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Diabet Med. 2009 Sep;26(9):864-71. doi: 10.1111/j.1464-5491.2009.02795.x.

High prevalence of diabetes and impaired fasting glucose in urban Latin America: the CARMELA Study.

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Medical Research Unit on Clinical Epidemiology, Mexican Social Security Institute, Mexico City, Mexico.



Cardiovascular risk is increased with glucose metabolism abnormalities. Prevalence data can support public health initiatives required to address this risk. The Cardiovascular Risk Factor Multiple Evaluation in Latin America (CARMELA) study was designed to estimate the prevalence of Type 2 diabetes, impaired fasting glucose and related risk factors in seven urban Latin American populations.


CARMELA was a cross-sectional, population-based study of 11 550 adults 25-64 years of age. With a multi-stage sample design of a probabilistic nature, approximately 1600 subjects were randomly selected in each city.


Overall, the prevalence of diabetes was 7.0% (95% confidence intervals 6.5-7.6%). The prevalence of individuals with diabetes or impaired fasting glucose increased with increasing age. In the oldest age category, 55-64 years of age, prevalence of diabetes ranged from 9 to 22% and prevalence of impaired fasting glucose ranged from 3 to 6%. Only 16.3% of people with prior diagnosis of diabetes and who were receiving pharmacologic treatment, were in good glycaemic control (fasting glucose < 6.1 mmol/l). The prevalence of diabetes in individuals with abdominal obesity was approximately twofold higher. Participants with hypertension, elevated serum triglycerides and increased common carotid artery intima-media thickness were also more likely to have diabetes.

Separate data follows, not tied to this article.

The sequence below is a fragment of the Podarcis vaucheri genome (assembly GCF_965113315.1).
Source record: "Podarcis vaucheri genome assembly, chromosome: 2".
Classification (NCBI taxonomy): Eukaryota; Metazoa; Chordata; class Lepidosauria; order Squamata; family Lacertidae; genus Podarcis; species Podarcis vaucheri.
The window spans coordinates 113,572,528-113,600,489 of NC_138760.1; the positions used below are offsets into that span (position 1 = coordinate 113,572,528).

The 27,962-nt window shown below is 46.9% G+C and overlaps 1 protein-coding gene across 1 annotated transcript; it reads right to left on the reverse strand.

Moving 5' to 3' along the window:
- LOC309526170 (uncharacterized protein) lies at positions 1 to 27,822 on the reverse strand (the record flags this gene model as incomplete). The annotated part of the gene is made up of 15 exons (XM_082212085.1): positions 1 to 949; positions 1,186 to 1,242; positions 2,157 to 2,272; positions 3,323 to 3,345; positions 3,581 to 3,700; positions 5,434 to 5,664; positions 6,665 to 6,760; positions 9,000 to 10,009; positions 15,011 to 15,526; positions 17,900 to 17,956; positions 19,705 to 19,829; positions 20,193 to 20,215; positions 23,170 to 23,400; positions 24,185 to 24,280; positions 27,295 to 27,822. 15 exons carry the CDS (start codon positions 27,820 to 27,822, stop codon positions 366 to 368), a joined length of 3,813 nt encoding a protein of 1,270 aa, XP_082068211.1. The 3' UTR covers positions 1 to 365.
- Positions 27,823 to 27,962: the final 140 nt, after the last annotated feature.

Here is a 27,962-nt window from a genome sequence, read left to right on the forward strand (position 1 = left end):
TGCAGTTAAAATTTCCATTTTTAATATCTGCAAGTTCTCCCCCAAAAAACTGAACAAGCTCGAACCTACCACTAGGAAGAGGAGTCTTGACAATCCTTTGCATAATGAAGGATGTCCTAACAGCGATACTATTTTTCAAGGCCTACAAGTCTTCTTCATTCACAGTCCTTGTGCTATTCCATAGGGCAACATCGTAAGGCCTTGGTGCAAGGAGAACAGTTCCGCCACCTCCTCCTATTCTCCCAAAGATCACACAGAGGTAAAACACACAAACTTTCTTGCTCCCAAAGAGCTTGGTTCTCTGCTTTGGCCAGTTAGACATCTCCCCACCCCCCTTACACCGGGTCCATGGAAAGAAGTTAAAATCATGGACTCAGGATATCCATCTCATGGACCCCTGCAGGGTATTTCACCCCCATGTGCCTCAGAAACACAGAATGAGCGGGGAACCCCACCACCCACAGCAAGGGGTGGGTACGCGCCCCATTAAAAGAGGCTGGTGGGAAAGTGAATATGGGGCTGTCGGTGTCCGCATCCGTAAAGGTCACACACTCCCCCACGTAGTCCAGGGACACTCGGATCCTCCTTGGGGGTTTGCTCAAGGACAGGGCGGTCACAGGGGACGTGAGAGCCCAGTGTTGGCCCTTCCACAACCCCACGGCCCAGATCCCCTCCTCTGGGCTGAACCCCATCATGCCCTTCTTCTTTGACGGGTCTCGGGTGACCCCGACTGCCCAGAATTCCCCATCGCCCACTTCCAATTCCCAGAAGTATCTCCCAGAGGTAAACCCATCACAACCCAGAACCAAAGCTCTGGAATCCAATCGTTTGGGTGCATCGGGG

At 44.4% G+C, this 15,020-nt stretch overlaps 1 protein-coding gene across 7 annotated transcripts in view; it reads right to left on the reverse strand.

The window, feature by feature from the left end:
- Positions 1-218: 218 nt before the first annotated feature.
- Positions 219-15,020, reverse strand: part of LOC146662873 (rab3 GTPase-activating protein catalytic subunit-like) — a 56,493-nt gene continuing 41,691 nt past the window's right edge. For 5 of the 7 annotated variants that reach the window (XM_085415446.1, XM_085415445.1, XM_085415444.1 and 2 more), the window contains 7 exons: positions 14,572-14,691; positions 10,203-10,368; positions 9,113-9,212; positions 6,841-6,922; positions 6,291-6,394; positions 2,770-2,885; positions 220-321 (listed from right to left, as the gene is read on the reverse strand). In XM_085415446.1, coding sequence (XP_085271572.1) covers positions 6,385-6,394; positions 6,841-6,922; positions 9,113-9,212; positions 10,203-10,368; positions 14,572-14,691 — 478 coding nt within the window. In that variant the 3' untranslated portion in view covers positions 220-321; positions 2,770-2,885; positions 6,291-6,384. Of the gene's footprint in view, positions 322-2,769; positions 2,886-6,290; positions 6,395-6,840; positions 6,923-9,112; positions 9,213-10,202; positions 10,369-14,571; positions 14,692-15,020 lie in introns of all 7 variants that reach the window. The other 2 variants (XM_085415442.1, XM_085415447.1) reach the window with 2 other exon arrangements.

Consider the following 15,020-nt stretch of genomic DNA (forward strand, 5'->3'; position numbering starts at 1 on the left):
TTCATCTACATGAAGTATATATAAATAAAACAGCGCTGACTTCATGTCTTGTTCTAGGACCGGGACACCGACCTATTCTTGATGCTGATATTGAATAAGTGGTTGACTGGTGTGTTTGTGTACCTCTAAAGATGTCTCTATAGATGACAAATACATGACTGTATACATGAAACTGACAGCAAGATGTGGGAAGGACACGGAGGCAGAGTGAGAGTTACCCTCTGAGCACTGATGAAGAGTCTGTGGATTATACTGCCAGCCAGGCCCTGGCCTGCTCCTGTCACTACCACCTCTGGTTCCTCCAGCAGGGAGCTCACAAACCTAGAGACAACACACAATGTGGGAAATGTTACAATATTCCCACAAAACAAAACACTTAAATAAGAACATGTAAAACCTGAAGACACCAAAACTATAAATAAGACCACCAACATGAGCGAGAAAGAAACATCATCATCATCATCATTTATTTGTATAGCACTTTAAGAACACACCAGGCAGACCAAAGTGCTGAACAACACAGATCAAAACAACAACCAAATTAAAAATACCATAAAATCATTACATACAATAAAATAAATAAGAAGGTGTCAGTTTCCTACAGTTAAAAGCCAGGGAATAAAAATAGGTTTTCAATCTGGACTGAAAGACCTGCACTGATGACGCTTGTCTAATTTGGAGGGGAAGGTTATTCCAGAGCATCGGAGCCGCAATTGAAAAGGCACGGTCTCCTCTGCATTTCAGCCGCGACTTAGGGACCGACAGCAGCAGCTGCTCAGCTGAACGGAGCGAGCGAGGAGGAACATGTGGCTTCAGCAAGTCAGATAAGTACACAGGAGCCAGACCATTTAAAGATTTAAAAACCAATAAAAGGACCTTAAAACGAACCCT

The prevalence of diabetes and impaired fasting glucose is high in seven major Latin American cities; intervention is needed to avoid substantial medical and socio-economic consequences. CARMELA supports the associations of abdominal obesity, hypertension, elevated serum triglycerides and carotid intima-media thickness with diabetes.

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